I have had the bin of Ritzville quilt HSTs in the living room and have been working on trimming them in odd moments over the past four days. I am about three-fourths of the way through the bin. I'll probably devote New Year's Day to a sewing marathon and start putting blocks together. I'd like to have that top finished by the end of January. 

Everyone but DD#2 leaves tomorrow. She'll be here for a couple more weeks. I have just a few days left in my "vacation" from work and then I need to get back to looking for something to do to make some money. 


A Gross Miscalculation

I spent yesterday afternoon getting the last of a stack of Magic 8 squares sliced up so I could put the cutting table away today. I decided to make one Ritzville quilt block just to see how it looked. When I looked at the block layout in the pattern, however, I realized that each block was made up of 16 squares, not 32. How did I get 32 stuck in my brain? There are 32 triangles in each block, yes, but only 16 HSTs. I had been thinking that I needed four Magic 8 squares per quilt block and did my math based on that. I only need two Magic 8 squares per block. I also enlarged the units from the original pattern to make a block that finishes at 12" square instead of 8" square.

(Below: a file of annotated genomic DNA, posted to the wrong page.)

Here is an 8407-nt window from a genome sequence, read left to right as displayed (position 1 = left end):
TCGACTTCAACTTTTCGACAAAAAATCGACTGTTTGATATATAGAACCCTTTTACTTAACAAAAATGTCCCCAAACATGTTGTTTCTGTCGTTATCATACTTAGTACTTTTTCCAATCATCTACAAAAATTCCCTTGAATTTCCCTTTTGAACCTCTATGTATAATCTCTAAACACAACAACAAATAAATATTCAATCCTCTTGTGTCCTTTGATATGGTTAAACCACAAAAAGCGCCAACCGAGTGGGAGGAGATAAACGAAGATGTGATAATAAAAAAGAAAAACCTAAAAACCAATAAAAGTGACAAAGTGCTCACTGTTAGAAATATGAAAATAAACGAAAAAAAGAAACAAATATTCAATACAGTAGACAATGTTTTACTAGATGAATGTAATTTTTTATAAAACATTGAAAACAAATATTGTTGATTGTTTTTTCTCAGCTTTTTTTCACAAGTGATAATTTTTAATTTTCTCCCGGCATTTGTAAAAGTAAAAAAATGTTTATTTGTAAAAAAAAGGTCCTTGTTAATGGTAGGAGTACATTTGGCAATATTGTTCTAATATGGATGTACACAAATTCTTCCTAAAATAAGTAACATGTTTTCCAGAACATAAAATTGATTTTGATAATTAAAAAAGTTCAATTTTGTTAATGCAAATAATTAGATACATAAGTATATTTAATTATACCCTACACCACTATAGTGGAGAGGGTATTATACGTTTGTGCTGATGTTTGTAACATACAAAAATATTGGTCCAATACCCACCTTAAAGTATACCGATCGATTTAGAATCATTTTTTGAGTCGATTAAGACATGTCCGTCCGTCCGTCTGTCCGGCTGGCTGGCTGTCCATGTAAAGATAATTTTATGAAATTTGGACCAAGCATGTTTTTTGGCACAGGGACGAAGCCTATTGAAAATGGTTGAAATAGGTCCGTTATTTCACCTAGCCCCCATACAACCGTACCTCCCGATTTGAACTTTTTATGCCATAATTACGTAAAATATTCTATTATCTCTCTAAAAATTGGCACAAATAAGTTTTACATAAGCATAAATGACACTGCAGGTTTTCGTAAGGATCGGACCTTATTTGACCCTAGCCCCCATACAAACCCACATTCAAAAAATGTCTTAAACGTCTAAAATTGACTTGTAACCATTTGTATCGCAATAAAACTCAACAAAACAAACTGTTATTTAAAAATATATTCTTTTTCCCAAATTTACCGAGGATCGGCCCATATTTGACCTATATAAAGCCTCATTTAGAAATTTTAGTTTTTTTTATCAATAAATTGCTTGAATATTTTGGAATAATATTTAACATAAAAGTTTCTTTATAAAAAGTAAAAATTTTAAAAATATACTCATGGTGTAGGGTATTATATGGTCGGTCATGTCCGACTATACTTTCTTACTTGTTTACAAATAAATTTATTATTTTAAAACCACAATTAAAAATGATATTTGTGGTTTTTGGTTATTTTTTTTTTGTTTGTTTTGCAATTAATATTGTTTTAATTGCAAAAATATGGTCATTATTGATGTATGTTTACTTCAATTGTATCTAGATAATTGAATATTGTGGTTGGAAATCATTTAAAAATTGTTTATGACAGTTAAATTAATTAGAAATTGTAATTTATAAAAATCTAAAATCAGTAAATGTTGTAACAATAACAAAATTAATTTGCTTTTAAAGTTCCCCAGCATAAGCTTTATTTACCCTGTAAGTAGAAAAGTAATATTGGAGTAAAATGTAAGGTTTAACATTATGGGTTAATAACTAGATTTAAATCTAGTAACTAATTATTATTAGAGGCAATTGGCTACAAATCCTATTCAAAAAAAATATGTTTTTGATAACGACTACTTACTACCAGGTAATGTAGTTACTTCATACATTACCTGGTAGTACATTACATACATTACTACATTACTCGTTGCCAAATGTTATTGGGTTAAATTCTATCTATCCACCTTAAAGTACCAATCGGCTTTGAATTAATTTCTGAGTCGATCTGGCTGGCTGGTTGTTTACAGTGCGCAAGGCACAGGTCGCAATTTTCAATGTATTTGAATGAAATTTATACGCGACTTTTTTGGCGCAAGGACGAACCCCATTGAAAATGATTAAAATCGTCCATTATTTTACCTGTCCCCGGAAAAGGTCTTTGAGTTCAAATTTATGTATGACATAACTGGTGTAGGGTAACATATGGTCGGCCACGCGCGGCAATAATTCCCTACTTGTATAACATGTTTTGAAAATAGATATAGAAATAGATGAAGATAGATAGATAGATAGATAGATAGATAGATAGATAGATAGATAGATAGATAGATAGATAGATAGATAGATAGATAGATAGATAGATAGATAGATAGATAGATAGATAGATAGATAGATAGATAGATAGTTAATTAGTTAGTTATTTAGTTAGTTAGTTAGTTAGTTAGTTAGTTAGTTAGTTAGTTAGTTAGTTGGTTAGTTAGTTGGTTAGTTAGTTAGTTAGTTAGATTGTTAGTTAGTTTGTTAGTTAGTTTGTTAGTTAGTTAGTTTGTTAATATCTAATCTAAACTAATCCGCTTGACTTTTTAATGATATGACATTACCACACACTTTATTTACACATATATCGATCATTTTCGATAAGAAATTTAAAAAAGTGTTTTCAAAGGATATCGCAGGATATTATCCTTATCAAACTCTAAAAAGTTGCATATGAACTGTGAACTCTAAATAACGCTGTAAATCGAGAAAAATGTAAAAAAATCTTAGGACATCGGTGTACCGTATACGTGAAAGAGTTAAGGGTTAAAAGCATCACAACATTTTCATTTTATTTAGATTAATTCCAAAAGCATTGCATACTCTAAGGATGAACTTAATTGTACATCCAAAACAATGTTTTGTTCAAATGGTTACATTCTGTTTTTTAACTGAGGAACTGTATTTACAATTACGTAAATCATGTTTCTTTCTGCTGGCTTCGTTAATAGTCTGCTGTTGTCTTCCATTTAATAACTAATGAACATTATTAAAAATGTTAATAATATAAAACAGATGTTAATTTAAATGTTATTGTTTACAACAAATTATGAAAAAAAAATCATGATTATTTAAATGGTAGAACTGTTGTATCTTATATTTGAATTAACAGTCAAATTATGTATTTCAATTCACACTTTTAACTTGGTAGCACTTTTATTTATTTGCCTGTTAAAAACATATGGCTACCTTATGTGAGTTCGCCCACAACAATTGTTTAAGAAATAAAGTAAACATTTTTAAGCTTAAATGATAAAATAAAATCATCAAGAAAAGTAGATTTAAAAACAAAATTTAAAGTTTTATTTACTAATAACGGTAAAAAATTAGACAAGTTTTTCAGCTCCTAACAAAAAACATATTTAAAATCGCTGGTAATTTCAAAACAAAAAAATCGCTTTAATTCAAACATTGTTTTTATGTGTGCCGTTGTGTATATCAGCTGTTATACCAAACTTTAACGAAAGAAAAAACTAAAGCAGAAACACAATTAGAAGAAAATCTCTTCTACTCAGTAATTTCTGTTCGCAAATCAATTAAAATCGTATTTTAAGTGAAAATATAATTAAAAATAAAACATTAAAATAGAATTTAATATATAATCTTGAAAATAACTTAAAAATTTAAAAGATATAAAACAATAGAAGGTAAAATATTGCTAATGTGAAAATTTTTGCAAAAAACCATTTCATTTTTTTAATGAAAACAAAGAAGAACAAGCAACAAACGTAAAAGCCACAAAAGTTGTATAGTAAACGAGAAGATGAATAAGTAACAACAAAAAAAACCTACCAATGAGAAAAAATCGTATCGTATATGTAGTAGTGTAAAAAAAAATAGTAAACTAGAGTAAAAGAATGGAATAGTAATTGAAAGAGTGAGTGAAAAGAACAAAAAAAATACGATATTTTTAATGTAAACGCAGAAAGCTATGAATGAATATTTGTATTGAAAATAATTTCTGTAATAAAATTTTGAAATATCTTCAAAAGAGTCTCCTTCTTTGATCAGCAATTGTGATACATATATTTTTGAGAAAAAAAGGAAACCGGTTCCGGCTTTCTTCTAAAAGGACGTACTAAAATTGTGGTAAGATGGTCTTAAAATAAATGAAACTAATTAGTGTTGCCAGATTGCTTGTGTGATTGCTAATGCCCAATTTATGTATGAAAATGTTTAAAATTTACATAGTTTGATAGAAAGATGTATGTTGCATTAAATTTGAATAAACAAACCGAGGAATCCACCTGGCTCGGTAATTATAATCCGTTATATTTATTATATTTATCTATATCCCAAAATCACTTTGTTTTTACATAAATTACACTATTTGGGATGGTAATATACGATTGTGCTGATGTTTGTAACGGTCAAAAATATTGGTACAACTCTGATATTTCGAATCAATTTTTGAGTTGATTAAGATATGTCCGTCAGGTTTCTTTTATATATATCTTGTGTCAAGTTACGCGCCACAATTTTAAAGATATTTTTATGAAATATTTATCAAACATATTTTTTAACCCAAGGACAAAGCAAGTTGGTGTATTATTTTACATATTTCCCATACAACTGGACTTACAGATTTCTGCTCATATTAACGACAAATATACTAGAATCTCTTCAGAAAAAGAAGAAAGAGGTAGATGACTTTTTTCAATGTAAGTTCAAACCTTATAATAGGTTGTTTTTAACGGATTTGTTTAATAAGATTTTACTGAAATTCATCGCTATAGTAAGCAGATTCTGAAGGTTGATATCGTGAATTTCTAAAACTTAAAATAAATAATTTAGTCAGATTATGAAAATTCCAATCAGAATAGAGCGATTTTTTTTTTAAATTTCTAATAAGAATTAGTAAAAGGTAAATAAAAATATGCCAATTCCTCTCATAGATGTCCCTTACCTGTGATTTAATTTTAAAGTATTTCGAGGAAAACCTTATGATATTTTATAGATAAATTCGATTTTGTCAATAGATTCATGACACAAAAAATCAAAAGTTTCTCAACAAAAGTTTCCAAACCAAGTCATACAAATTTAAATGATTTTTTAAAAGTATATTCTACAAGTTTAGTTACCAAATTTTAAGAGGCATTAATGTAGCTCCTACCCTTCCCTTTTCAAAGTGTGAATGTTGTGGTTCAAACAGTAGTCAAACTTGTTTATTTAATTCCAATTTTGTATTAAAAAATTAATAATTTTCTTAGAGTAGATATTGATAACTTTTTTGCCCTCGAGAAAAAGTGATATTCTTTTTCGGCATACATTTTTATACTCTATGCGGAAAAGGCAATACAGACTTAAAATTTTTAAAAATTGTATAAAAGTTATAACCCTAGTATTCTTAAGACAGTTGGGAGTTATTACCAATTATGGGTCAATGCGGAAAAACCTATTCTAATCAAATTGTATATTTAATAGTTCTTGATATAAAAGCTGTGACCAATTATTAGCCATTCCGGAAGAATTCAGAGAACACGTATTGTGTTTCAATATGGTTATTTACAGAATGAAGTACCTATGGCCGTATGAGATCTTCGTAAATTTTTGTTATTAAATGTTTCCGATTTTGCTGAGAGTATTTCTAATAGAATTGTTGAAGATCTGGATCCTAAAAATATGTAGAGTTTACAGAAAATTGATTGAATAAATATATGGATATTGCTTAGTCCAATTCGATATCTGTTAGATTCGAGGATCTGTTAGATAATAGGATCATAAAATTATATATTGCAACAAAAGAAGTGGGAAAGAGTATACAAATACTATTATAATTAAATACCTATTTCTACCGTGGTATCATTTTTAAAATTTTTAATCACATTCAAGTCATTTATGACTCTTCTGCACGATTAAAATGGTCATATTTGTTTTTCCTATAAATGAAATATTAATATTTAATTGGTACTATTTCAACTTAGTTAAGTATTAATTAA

I told this story to the husband when he got home and he said, "So, you're making two quilts instead of one?"

I have A LOT of HSTs. I am either going to be making a king-sized quilt and a wallhanging (or six), or two smaller quilts. And I still have about a dozen blue squares cut out that need to be paired with white squares. I don't want to put them in the orphan blocks bin. I might as well go ahead and use them. 

A king-sized quilt is not the end of the world. In fact, the quilt sale organizers have told us that they would prefer to have more bed-size quilts instead of lap quilts. I just have to laugh at myself for getting carried away with my prep work. Anything worth doing is worth doing in excess, as usual. 

I trimmed down 16 HSTs and made a block just to see what I thought. Some quilt blocks are so picky to put together that they suck all the joy out of the process. This one, being comprised of 3-1/2" squares in rows, went together easily: